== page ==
Sandborn took over the operation of the family farm after the unexpected death of his father.
He slowly bought the equipment from his mother in the mid 1990s and acquired the land base in 1995.
Much of his agricultural wisdom is self-taught with the aid of today’s technology. But, like most good farmers, Sandborn also turned to those with experience, like John Lich, who owned the John Deere dealership in Portland for 36 years.
Lich says Sandborn asked a lot of questions and was an early adaptor, noting that he failed from time to time, learned from it and moved on.
In the early 1990s, Sandborn began using yield monitors. In the past five years he’s been soil sampling by type and variable rate applying lime. He now farms and shares equipment with his cousin, Josh Sandborn.
In 1999, he installed a 100,000 bushel grain handling system, which has since been expanded to handle another 50,000 bushels. The Sandborns now also raise soybeans for seed and have installed four smaller bins and special equipment to handle the seed.
In 2004, Sandborn went to auto steer and he also built an 80x40 foot enclosed containment building for fertilizer and chemicals. Trucks can drive through the building to be loaded and unloaded and any spill or leak is contained.
Last cropping season, Sandborn made a switch from 30-inch corn and 15-inch soys to all 20-inch rows using a single track planter.
Sandborn has served on numerous leadership boards and committees and was part of the first class to graduate from the Great Lakes Leadership Academy. He was also part of an educational trip abroad to Australia sponsored by Michigan Farm Bureau.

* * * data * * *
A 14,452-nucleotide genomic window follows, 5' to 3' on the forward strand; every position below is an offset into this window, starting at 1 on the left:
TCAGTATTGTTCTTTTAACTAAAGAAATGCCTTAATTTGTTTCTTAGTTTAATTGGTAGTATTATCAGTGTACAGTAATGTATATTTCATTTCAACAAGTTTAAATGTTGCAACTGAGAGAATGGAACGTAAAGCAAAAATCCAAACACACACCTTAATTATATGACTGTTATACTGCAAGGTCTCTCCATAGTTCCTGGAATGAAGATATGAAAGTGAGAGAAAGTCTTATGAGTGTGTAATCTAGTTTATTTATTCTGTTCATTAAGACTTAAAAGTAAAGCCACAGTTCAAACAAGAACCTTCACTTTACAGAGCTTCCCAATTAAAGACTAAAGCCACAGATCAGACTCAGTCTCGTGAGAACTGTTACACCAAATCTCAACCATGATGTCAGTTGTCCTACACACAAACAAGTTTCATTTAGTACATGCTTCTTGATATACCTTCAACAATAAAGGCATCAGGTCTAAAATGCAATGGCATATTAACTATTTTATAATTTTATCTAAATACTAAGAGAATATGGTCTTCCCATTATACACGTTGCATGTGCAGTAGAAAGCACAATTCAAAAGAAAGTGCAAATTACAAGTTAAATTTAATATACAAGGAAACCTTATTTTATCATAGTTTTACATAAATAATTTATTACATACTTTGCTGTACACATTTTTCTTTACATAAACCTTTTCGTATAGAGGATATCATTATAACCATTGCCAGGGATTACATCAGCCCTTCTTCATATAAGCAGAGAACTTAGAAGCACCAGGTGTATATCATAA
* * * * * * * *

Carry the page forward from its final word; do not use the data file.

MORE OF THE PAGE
Jeff has been married to Kelly for 10 years and now farms 1,900 acres of corn and soybeans for seed, as well as some custom planting and combining.
It takes a whole lot of hands to create and maintain a successful seed farm operation. Carl and Ellen Moore can certainly attest.
Family, friends and employees form a tight-knit bond at Pine Border Farm Inc, which is owned by Carl and his brother, Calvin, near Cedar Springs in Kent County.
Exceptional work in seed production throughout its 38-year history and constant vigilance in land stewardship are trademarks both of the farm operation and Moore.
Kylee Zdunic, who works at Great Lakes Hybrids and nominated Moore for the Master Farmer award, calls him an outstanding and dedicated leader whose knowledge and love of agriculture run deep in his blood.
Carl and Calvin purchased the farm’s first 300 acres in 1971. It is now more than 1,300 acres.
In 1984-85, the Moores built a large drying system to dry all their own seed and some from other growers.
Vegetables played a part in the Moore's initial farm plan, primarily cucumbers, until 2001, when the focus turned more to seed corn.
About two-thirds of the farm's acreage is planted in up to 10 different varieties of seed corn with the remaining acres planted in soybeans.
Minimum tillage, grass waterways and windbreaks are part of Moore's stewardship legacy, as is the proper use and containment of dry and liquid fertilizers, pesticides and fuel.
Even the 400 to 600 tons of corn cobs that remain after harvest are sold for use in a variety of “recycled” products.
The farm's 14 center-pivot irrigation systems help jump start young plants.
Surprisingly, the labor-intensive job of detasseling has become a favorite part of the harvest schedule for the Moore family. It’s become a tradition for family and friends and up to 100 seasonal workers – mostly young people.
Carl has served on boards for the Kent County Farm Bureau, American Seed Trade Association., Great Lakes Hybrids and several others.